Is quitting a job without a plan, always a mistake?

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No, it isn’t always. How things turn out will depend on your luck and mindset. For luck, you have no control. You could land another job very soon, or not. The mindset, however, is completely in your control. Quitting a job often causes financial, social, and above all, emotional challenges. Things a mindset can either reduce or worsen.

If anyone remains strong in such tough times, if they know they can stick it out through that period and get into a better place, then quitting is the right decision.  Not many people can say that of themselves, but it doesn’t mean you don’t have that potential.

I understand very well that no one quits a job without a reason. But, in the present times, leaving a job without planning is not a good decision as there is already an undeniable scarcity of jobs. Things are more delicate and strenuous for those seeking employment right now.

Before I proceed further, I would like to tell you that one should always have a backup plan for almost everything in life. When it concerns a job, one must not settle down easily and think it’s the last job they’ll ever apply for. Even if you are doing well, you should always keep a backup plan, especially when you are bound with financial responsibilities. Life, particularly the career parts of it, always bring insecurities. Young people often worry they don’t work enough, whereas older people worry that they aren’t getting paid enough.

I don’t intend to demotivate you. I just mean to say that there will always be problems cropping up in your career that you didn’t expect, and so one should always be prepared for change. Questions like yours always remind me of the nightmare job that I once had. I won’t shirk saying, despite being in the top tier of employees, I was laid off. I ran face-first into depression as I literally had no backup plan. The lesson I learned from that always reflects in my answers: improve in the areas that matter. Being a better employee at that job did nothing for me in the end. I just got axed anyway. But then I learned new skills, focused on working as an entrepreneur and teaching others, and things got better and better over time. Now running businesses that help others is my job.

Well, that’s a huge story. In a nutshell, one should always work on what I call 3S. Those 3S are helpful for anyone who hates their job, works on a well-paying job that doesn’t satisfy them, has quit a job, is planning to quit a job, or really anything like that. I have discussed 3S in my article: I’m Ready to Quit My Job YESTERDAY, How Do I Do It? 

According to recent surveys, the number of people who do not like their jobs has increased in the last few years. I think many of those people are in the exact jobs that they wanted, back in the day. Their perception of the job, even they wanted it and liked it at first, inevitably changes. These are the growing pains of a massive cultural shift. Very few people, a hundred years ago, probably were as picky and motivated to have a fulfilling career as people today, and I think that’s awesome, even if it doesn’t feel awesome to us individually, down in the weeds working a job we don’t like.

Your hate for your current career situation may be genuine. I don’t know your reasons, but here’s a piece of advice. I am sure you must have considered why you actually want to quit plenty of times. Ask yourself whether those reasons are permanent or temporary. If they are temporary, look out for their solutions, and manage it. Else, quit, but with planning. If you have already quit, don’t worry. What’s done is done, and it’s time to find something that both makes you happier and that you are willing to do for even longer than your past employment. For many, that’s entrepreneurship and striking it out in business, which I help people with.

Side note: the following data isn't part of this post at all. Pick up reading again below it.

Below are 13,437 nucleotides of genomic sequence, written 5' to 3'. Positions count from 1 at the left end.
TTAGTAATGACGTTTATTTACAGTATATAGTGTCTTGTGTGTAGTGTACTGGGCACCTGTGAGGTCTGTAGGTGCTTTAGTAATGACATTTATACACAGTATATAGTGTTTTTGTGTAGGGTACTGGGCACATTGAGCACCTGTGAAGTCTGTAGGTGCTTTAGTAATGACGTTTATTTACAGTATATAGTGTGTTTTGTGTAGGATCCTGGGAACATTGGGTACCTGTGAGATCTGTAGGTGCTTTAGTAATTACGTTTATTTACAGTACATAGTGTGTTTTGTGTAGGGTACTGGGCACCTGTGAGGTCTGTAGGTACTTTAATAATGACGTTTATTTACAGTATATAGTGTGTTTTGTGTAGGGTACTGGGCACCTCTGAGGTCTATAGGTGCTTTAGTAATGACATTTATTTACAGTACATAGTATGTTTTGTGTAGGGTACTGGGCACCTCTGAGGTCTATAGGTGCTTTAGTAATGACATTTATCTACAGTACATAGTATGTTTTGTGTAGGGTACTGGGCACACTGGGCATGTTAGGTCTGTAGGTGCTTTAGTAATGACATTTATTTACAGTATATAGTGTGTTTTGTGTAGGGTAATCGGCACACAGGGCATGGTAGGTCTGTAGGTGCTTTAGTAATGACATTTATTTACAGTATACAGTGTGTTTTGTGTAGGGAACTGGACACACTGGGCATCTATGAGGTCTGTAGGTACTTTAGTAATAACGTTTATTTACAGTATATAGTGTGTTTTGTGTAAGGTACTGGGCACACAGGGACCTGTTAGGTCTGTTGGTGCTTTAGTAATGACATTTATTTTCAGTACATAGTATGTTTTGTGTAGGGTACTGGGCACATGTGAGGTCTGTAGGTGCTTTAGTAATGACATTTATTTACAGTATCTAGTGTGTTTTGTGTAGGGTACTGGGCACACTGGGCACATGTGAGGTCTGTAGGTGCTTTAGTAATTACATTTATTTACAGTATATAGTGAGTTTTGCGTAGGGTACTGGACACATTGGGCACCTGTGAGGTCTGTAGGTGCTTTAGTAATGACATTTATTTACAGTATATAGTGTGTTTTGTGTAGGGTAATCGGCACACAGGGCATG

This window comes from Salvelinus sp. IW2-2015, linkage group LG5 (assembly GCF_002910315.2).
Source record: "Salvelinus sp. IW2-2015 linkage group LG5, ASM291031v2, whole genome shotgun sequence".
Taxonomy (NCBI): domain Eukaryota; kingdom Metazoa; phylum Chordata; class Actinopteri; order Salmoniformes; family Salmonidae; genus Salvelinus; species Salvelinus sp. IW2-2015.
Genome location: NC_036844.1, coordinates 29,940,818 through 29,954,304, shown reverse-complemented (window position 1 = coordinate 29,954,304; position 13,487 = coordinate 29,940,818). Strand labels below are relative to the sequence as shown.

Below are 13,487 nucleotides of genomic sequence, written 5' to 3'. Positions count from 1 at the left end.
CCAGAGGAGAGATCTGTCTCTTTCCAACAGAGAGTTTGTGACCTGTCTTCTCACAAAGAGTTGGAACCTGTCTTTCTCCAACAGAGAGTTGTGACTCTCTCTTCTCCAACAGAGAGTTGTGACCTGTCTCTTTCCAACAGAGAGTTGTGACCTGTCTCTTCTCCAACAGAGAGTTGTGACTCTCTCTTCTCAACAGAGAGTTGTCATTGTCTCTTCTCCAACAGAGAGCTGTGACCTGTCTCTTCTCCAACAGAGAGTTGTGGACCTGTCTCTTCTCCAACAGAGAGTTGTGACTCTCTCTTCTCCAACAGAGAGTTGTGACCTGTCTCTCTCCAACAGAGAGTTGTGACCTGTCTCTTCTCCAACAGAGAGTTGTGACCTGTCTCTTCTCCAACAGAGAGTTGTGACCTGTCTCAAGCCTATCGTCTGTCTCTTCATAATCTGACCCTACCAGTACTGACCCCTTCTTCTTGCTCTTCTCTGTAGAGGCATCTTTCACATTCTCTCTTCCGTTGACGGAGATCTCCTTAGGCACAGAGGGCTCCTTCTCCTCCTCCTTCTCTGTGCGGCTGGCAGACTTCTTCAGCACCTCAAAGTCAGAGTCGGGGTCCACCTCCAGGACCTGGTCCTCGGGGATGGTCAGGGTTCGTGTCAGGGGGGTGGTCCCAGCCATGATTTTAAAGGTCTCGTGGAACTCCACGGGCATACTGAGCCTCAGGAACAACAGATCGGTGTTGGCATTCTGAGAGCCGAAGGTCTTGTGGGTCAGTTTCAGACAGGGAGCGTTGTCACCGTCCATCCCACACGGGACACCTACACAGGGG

Being an online career coach, I have many things to share with you, but it helps a lot when I know your situation better. Feel free to leave a comment if you want. For now, I’ll just say that even if you don’t get a job for a while, you can jump into online money-making, provided you have enough determination. It’s a different world from traditional employment. You can work at it as much as you want, 24 hours a day even if you really want, and you’ll reap the rewards. But in exchange, you won’t receive a steady wage and good income, not at first. You have to work your way up, but it’s not as hard as people think.

For now, keep that as a last option. Since the selection of such jobs requires in-depth research, don’t just get spammed and scammed into buying some magic bullet method to get rich online in a week. Of course, I can suggest you with a lot of genuine ways to start an online business, build a platform, network, things like that.

Anyway, if you hate your job, then you should not depress yourself by staying there for any longer than necessary. Life is more precious than living. In an extreme situation, quitting without an action plan is not a mistake. Otherwise, one should quit a job with proper planning. It largely comes down to whether you are just upset about something that happened that may not happen again, such as a company miscommunication, or it’s an ongoing problem that likely won’t go away.

Please feel free to reply to me if you need clarification.

Good Luck!

Thanks,

Cleo





Previous Is it possible to quit a job during COVID-19 and be rehired elsewhere?
Next My job makes me depressed. Should I quit it?
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